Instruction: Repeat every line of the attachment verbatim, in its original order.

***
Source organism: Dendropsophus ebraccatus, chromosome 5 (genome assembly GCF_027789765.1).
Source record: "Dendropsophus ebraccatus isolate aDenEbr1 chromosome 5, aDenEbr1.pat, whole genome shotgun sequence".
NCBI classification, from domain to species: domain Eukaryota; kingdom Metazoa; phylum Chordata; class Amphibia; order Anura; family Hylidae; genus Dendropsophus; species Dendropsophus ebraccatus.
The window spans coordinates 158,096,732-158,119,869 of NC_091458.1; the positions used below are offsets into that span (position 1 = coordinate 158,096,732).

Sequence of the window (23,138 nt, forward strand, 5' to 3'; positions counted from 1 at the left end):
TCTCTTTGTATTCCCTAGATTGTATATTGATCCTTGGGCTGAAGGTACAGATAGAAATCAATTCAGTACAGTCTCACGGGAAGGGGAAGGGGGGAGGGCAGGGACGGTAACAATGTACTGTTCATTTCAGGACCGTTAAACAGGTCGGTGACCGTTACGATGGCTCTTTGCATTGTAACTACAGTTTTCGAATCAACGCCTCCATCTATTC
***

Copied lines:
Source organism: Dendropsophus ebraccatus, chromosome 5 (genome assembly GCF_027789765.1).
Source record: "Dendropsophus ebraccatus isolate aDenEbr1 chromosome 5, aDenEbr1.pat, whole genome shotgun sequence".
NCBI classification, from domain to species: domain Eukaryota; kingdom Metazoa; phylum Chordata; class Amphibia; order Anura; family Hylidae; genus Dendropsophus; species Dendropsophus ebraccatus.
The window spans coordinates 158,096,732-158,119,869 of NC_091458.1; the positions used below are offsets into that span (position 1 = coordinate 158,096,732).

Sequence of the window (23,138 nt, forward strand, 5' to 3'; positions counted from 1 at the left end):
TCTCTTTGTATTCCCTAGATTGTATATTGATCCTTGGGCTGAAGGTACAGATAGAAATCAATTCAGTACAGTCTCACGGGAAGGGGAAGGGGGGAGGGCAGGGACGGTAACAATGTACTGTTCATTTCAGGACCGTTAAACAGGTCGGTGACCGTTACGATGGCTCTTTGCATTGTAACTACAGTTTTCGAATCAACGCCTCCATCTATTC